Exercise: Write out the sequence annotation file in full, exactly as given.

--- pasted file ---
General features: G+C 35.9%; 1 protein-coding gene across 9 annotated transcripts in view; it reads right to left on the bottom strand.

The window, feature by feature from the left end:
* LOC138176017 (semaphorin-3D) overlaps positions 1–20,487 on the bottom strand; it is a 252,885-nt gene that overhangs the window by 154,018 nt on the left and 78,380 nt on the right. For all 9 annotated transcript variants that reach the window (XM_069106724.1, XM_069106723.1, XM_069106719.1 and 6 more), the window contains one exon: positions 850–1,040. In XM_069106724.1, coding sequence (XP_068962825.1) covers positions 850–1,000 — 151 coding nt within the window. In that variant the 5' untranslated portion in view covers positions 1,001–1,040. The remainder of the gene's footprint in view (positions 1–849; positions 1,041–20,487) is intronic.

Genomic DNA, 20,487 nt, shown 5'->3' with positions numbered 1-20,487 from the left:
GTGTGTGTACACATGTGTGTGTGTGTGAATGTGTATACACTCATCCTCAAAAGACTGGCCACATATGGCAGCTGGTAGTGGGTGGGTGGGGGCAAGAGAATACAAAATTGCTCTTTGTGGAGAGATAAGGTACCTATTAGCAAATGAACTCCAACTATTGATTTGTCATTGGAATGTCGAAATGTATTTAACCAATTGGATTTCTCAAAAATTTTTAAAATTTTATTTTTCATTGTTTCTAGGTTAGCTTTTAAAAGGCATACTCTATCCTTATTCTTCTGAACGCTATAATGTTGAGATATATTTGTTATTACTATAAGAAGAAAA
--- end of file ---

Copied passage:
General features: G+C 35.9%; 1 protein-coding gene across 9 annotated transcripts in view; it reads right to left on the bottom strand.

The window, feature by feature from the left end:
* LOC138176017 (semaphorin-3D) overlaps positions 1–20,487 on the bottom strand; it is a 252,885-nt gene that overhangs the window by 154,018 nt on the left and 78,380 nt on the right. For all 9 annotated transcript variants that reach the window (XM_069106724.1, XM_069106723.1, XM_069106719.1 and 6 more), the window contains one exon: positions 850–1,040. In XM_069106724.1, coding sequence (XP_068962825.1) covers positions 850–1,000 — 151 coding nt within the window. In that variant the 5' untranslated portion in view covers positions 1,001–1,040. The remainder of the gene's footprint in view (positions 1–849; positions 1,041–20,487) is intronic.

Genomic DNA, 20,487 nt, shown 5'->3' with positions numbered 1-20,487 from the left:
GTGTGTGTACACATGTGTGTGTGTGTGAATGTGTATACACTCATCCTCAAAAGACTGGCCACATATGGCAGCTGGTAGTGGGTGGGTGGGGGCAAGAGAATACAAAATTGCTCTTTGTGGAGAGATAAGGTACCTATTAGCAAATGAACTCCAACTATTGATTTGTCATTGGAATGTCGAAATGTATTTAACCAATTGGATTTCTCAAAAATTTTTAAAATTTTATTTTTCATTGTTTCTAGGTTAGCTTTTAAAAGGCATACTCTATCCTTATTCTTCTGAACGCTATAATGTTGAGATATATTTGTTATTACTATAAGAAGAAAA